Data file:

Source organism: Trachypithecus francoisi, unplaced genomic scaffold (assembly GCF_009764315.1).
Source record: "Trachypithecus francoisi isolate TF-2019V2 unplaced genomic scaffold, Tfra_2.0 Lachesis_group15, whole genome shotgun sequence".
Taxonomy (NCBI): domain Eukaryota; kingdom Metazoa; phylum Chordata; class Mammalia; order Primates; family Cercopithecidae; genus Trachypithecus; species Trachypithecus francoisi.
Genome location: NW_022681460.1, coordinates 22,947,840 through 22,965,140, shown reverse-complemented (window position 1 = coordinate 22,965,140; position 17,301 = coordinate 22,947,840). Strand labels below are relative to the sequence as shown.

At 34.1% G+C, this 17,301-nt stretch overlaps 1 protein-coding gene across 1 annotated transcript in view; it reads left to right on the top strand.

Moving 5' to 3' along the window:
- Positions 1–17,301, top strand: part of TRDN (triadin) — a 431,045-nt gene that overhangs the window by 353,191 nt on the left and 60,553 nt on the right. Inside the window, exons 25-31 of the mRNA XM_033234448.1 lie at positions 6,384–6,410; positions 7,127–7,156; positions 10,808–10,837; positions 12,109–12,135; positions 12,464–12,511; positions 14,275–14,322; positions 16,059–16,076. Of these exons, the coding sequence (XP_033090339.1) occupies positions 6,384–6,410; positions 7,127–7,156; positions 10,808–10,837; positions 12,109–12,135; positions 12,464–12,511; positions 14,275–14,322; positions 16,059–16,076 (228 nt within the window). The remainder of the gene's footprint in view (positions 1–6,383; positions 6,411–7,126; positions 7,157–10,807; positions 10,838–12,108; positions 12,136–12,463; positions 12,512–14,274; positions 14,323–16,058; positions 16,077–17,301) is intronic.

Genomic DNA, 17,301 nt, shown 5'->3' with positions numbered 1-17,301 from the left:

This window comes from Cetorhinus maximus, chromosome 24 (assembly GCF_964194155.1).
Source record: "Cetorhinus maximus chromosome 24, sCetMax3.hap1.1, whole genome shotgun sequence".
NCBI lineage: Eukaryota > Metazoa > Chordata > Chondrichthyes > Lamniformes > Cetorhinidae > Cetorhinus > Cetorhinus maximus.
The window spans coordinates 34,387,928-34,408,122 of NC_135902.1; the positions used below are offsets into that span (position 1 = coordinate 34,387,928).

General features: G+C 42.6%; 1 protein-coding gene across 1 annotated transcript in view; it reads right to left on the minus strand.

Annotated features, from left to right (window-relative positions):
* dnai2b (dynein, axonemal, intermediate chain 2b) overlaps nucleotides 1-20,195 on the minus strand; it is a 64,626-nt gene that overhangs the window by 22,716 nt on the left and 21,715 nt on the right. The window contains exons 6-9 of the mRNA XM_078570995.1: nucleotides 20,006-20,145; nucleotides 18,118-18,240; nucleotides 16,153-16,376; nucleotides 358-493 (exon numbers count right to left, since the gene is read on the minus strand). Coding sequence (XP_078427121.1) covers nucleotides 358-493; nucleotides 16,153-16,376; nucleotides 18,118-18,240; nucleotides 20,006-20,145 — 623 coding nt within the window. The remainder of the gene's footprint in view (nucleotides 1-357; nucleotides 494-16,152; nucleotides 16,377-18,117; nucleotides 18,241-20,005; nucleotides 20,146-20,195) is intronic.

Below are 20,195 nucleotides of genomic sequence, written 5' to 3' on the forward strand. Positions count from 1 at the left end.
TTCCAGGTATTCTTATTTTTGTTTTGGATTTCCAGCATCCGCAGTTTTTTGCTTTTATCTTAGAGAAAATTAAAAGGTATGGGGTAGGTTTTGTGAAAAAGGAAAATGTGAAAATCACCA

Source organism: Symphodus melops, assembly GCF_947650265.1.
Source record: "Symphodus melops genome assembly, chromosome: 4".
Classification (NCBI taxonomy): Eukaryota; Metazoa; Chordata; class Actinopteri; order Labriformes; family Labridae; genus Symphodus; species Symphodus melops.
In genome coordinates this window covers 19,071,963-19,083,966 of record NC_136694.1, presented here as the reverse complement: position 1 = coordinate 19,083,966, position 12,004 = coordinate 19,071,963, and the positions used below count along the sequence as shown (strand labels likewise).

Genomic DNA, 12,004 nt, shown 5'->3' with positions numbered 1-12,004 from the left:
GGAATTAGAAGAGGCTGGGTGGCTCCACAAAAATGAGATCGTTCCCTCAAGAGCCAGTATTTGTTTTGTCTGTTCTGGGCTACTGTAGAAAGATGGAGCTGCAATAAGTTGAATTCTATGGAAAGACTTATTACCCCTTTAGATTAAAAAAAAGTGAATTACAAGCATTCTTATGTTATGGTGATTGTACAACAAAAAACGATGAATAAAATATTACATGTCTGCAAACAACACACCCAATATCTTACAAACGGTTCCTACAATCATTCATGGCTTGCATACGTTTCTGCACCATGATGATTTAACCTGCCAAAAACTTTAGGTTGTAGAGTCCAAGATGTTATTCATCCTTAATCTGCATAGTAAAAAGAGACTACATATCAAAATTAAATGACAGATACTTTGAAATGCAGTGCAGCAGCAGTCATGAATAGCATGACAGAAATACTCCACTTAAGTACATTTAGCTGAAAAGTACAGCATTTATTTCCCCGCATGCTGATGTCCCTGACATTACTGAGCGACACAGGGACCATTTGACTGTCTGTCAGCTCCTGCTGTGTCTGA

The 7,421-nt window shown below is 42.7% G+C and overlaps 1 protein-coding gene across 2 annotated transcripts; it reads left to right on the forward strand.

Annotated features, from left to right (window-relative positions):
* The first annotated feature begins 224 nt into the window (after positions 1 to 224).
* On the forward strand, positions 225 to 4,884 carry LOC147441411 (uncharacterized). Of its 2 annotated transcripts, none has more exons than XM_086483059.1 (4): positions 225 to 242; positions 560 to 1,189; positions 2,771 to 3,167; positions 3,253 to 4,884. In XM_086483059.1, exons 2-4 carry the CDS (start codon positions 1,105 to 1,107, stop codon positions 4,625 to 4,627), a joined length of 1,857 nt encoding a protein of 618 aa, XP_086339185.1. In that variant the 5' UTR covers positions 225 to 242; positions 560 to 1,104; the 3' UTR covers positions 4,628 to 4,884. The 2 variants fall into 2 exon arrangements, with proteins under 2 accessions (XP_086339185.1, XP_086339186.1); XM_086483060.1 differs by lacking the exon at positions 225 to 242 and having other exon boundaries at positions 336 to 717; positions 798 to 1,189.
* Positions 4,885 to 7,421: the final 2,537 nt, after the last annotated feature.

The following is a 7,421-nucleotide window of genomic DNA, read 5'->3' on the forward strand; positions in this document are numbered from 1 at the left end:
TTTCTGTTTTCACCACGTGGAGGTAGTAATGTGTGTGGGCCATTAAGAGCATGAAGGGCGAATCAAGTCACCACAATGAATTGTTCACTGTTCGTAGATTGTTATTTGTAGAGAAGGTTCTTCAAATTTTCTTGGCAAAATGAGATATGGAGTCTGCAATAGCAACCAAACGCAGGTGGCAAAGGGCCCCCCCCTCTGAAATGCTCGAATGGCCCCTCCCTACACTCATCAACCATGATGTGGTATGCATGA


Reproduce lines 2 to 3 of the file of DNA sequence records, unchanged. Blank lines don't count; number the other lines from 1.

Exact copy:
Source record: "Trachypithecus francoisi isolate TF-2019V2 unplaced genomic scaffold, Tfra_2.0 Lachesis_group15, whole genome shotgun sequence".
Taxonomy (NCBI): domain Eukaryota; kingdom Metazoa; phylum Chordata; class Mammalia; order Primates; family Cercopithecidae; genus Trachypithecus; species Trachypithecus francoisi.